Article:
The big picture

Managing for dry conditions requires both an aboveground and belowground understanding, but more importantly a systems approach from a big picture assessment of pastures. The four most important things that determine the success of any grazing management program are timing of grazing, frequency of grazing, intensity of grazing and the opportunity to regrow following grazing.

Grazing periods should be kept short to minimize the number of times a plant is grazed during a grazing period. Stocking rate should not be greater than carrying capacity, which (obviously) fluctuates with rainfall. That means stocking rate must be flexible enough to be reduced during drought. The grazing management program should also allow adequate growing-season recovery for desired plants. Alternating the time when pastures are grazed from year to year also promotes diversity.

Here are some questions to ask when recognizing an extended dry period:

  • What types of soil comprise the pastures? Identify the soils that are more prone to compaction, low forage production, and shorter grasses with shallow roots, as well as more productive locations to better understand inventory potential. Soil qualities and grass production potentials can be found on the Web Soil Survey as a free resource.

  • Assess current bare ground percentage of the landscape and develop strategies to promote ground cover. Moving salt and minerals to varying locations in the pasture to attract stock to underutilized areas or leaving brush skeletons can provide the added advantage nature needs.

  • How much utilization is occurring on desirable native grasses? If repeatedly grazed, the plant can lose the ability to compete with its neighbors for soil moisture and nutrients, especially in times of stress, like drought. How these grazing events are managed either helps or hurts the more-desired plants’ chances in the competition for resources with less-desirable neighbors, such as cacti and woody plants, which benefit from very little, if any, grazing pressure.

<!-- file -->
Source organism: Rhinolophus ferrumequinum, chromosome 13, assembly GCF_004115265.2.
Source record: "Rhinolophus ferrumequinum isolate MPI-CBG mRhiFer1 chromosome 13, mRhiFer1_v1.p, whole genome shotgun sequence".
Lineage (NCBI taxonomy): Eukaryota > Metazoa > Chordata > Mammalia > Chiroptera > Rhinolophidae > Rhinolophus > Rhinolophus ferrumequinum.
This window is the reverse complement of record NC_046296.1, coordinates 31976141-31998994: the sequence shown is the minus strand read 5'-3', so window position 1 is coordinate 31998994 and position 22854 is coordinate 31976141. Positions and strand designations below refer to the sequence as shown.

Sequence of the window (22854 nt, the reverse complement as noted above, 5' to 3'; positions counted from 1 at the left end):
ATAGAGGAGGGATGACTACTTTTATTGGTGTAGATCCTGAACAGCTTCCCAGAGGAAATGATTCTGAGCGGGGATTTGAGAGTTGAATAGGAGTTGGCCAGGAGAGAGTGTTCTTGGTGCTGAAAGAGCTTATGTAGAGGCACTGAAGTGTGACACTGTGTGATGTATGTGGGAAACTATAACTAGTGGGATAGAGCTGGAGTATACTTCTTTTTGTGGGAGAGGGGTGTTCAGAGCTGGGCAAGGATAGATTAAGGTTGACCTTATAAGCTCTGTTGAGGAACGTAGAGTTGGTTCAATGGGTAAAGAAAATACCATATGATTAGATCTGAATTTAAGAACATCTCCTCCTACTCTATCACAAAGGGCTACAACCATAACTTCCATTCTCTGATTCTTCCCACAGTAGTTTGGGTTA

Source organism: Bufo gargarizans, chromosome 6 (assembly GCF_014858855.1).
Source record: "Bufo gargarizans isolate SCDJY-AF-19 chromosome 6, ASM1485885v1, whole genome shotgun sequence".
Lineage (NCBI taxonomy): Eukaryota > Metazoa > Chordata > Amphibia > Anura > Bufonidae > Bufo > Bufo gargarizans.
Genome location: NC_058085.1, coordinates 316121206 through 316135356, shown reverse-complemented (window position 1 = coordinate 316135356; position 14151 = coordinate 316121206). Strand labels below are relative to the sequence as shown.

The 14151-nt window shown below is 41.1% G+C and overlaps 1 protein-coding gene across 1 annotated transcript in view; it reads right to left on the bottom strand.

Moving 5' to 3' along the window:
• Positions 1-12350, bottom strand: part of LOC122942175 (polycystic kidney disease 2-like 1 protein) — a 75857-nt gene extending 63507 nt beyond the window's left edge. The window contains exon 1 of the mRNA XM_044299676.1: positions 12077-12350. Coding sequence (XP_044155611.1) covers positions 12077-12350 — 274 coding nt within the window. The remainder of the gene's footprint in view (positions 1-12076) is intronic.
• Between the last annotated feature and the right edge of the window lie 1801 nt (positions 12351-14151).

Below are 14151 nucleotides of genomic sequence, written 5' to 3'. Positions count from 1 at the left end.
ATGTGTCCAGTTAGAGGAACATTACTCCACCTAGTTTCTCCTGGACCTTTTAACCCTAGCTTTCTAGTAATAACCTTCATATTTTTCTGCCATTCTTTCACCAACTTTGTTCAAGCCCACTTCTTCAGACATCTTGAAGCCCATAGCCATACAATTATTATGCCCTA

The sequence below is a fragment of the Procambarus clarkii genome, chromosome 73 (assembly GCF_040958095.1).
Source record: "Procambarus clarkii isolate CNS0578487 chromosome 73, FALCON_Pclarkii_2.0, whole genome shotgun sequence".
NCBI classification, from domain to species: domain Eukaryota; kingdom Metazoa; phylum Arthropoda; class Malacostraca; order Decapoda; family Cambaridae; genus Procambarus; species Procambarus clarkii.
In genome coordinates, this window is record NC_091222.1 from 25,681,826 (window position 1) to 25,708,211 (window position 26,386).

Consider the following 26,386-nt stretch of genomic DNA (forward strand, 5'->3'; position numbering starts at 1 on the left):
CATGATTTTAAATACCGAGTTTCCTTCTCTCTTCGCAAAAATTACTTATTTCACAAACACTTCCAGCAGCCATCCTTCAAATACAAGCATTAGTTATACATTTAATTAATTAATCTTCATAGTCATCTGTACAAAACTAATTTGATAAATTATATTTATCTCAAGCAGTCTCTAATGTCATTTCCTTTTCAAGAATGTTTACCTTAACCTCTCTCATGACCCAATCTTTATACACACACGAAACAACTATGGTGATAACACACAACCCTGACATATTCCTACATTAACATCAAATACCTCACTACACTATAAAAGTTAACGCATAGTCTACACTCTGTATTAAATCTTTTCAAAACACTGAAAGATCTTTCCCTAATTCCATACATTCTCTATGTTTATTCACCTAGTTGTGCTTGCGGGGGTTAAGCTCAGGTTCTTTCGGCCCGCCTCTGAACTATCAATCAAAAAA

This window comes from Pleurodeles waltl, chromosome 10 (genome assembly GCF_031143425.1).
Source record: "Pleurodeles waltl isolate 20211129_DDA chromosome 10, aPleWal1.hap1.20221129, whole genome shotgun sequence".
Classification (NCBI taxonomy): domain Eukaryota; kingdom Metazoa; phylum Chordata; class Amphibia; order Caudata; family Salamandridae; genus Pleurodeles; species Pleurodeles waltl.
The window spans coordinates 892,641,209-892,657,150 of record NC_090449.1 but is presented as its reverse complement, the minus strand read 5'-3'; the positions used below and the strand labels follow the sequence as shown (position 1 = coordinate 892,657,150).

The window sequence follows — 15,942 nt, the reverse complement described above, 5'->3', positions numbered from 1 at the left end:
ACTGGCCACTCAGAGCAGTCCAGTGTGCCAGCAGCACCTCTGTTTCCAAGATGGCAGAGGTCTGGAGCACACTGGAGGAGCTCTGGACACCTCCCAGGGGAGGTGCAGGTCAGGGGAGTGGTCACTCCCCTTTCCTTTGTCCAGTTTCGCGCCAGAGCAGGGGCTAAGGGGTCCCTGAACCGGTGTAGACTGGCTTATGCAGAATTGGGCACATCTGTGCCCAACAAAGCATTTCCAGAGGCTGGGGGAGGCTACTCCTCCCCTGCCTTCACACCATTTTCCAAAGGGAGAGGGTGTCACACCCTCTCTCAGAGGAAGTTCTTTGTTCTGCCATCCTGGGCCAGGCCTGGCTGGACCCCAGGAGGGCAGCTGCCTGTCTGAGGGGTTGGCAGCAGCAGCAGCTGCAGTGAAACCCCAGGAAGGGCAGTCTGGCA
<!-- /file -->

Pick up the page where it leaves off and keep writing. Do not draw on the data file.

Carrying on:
• How much rest is each pasture receiving? A common mistake under drought condition is to rotate return grazing of a pasture without regrowth or recovery, being forced into rotational overgrazing. If livestock return to an area too soon, plant vigor may be damaged. Therefore, grazing recovery periods should always be shortened or lengthened to reflect current growing conditions, which are determined by temperature and moisture. As conditions become drier, recovery periods should increase. If the number of herds and pastures in a grazing unit is fixed, slow growth means that grazing periods must also be lengthened by reducing grazers.

All of these factors compute how rangeland will perform through tough times. Like ranchers, rangelands are resilient. They’ve weathered floods, hail and ice storms, tornadoes, wildfires and droughts before. These events are cyclical. Having a plan in place to help make tough decisions can make all the difference.

Reach out to your local county extension or National Resources Conservation Service offices for more information and assistance in building a drought management plan.  end mark

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Morgan Treadwell
  • Morgan Treadwell

  • Range Specialist
  • Texas A&M - AgriLife Extension Service
  • Email Morgan Treadwell